The 10 best songs about Dracula

Veronica Carlson and Christopher Lee in the 1968 film, Dracula Has Risen from the Grave
Veronica Carlson and Christopher Lee in the 1968 film, Dracula Has Risen from the Grave (Image credit: Silver Screen Collection\/Getty)

He started life in medieval Romania as a sadistic warlord best known for impaling his enemies on spikes skewered through the anus and mouth. By the 1980s, he was inspiring chocolate breakfast cereals, maths-mad puppets and anthropomorphic duck cartoons; such is the power of Bram Stoker’s 1897 masterwork Dracula. He turns up just as regularly in rock and metal songs, so here’s 10 to sink your teeth into.

MARDUK – Dracul va Domni Din Nou in Transilvania

Swedish black metal pioneers Marduk developed an early obsession with Dracula’s real-life inspiration – notorious 15th century Romanian conqueror prince Vlad the Impaler – stretching across three albums. 1998’s Nightwing devoted half an album to his life story, but this stately death march from 1996 was its eerie wellspring.

BIRTH CONTROL – Count On Dracula

These German 70s prog eccentrics entered the 80s with this funky, Deep Purple-esque hard rock title track, with lyrics weaving a strange tale concerning a goth girl who implores the protagonist to “bring me to the cemetery”, where she anticipates being swept away by Count Dracula “in his long black gown”. Smooth.

NOTRE DAME – Dracula Sucks!

A quick, cheeky lovebite from these Gothenburg vampire fetishists, masterminded by ex-King Diamond drummer turned multi-instrumentalist Snowy Shaw. Second only to Type O Negative in the deadpan goth piss-take stakes, Dracula Sucks! pokes fun at the immortal Count with a Lloyd Webber-baiting lift of the Phantom Of The Opera soundtrack.

MACABRE – Dracula

It took these Chicago nutjobs 26 years to write a song about Dracula’s impalement-happy medieval antecedent. However, the ’murder metal’ power trio made up for the delay by putting him on the cover of their 2011 compendium of historical atrocities Grim Scary Tales, quaffing a goblet of blood, flanked by unfortunate impalees.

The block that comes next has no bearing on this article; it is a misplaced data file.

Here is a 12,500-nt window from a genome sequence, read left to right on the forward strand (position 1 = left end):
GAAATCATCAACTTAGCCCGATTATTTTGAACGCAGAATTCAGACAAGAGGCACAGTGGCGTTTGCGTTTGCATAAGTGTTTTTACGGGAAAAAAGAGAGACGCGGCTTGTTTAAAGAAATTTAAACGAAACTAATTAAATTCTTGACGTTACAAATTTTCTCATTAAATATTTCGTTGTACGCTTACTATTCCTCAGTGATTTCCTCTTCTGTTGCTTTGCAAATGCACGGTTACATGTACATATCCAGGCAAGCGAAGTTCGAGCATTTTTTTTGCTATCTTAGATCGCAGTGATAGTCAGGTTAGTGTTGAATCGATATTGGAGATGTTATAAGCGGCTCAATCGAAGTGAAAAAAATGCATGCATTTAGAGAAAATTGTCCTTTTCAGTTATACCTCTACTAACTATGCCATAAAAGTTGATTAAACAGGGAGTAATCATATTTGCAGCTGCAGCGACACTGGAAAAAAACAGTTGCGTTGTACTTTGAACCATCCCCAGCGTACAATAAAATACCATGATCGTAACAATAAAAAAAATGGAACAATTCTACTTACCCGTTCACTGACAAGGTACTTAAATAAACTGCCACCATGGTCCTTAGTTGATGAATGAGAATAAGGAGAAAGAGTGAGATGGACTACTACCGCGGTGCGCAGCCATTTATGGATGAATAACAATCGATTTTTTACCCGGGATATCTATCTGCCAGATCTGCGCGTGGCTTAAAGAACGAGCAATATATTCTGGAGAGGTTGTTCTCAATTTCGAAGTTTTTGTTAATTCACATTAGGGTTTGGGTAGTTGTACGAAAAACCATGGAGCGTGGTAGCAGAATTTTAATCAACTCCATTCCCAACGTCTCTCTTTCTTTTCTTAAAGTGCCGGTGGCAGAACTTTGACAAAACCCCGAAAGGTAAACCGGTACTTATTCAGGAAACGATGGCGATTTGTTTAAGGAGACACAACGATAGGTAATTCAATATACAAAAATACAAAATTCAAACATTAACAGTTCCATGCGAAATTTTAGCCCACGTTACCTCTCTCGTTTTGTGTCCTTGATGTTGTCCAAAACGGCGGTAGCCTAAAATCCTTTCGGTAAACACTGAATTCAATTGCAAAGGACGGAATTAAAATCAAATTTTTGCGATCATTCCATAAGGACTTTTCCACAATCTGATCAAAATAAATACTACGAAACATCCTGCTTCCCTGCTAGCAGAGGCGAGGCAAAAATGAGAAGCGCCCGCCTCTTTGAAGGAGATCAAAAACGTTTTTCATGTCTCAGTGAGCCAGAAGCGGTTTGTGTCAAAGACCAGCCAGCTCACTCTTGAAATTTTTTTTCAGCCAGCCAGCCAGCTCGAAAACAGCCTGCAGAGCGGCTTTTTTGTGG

ENGLISH DOGS – Nosferatu

Having launched as a punk group, debuting with 1983’s Mad Punx & English Dogs EP, these spiky-haired anarchists soon found themselves pioneering a rugged form of epic Gothic thrash. From a 1985 record with artwork depicting naked women riding dragons, this forceful narrative about “The Vampire King” was a rambunctious career highlight.


The 19-year-old Bruce Dickinson’s first recording – from 1977 (though it sounds older) – was a quirky one-off demo with the band that became Shots. “My ghoulish sense of humour’s in a jugular vein and your neck is on the menu tonight!” sings Cap’n Dicko in this tongue-in-cheek homage to midnight movie horror fun.

CRADLE OF FILTH – Lovesick For Mina

Dracula was always a key figure in Cradle Of Filth’s aesthetic, Dani swiping Stoker’s “children of the night, what sweet music they make” line for two songs circa 199495. But this is their most unambiguous, full-blooded tribute, reframing the Count as smitten romantic, cherry-picking details from multiple sources, even shit-sandwich blockbuster Van Helsing.

ELECTRIC WIZARD – The Satanic Rites Of Drugula

Electric Wizard penned their own unique take on the tale with this 2007 live favourite, in which the strung-out Count is revived by dope smoke and administers drugs to his victims before getting high on their blood. Jus Oborn is rumoured to have written a Drugula movie script, so if any brave film studios are reading…

BAUHAUS – Bela Lugosi’s Dead

The single that kick-started the goth sound – written within six weeks of Bauhaus’ formation – Bela Lugosi’s Dead was an arch reminder that the actor who played the undead Count so memorably in the 1931 Universal movie (and on Broadway) had died 23 years earlier. Brilliantly, he was buried in his Dracula cape.


Returning from a period of psychiatric incarceration, the troubled ex-13th Floor Elevators frontman specifies “Castle Bran, Transylvania” – traditionally styled as Dracula’s ancestral home – in this creepy-crawly horror-blues classic. He even offers us a date for the vampire’s birth: St Swithin’s Day (June 15th; the singer’s own birthday).

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Chris Chantler

Chris has been writing about heavy metal since 2000, specialising in true/cult/epic/power/trad/NWOBHM and doom metal at now-defunct extreme music magazine Terrorizer. Since joining the Metal Hammer famileh in 2010 he developed a parallel career in kids' TV, winning a Writer's Guild of Great Britain Award for BBC1 series Little Howard's Big Question as well as writing episodes of Danger Mouse, Horrible Histories, Dennis & Gnasher Unleashed and The Furchester Hotel. His hobbies include drumming (slowly), exploring ancient woodland and watching ancient sitcoms.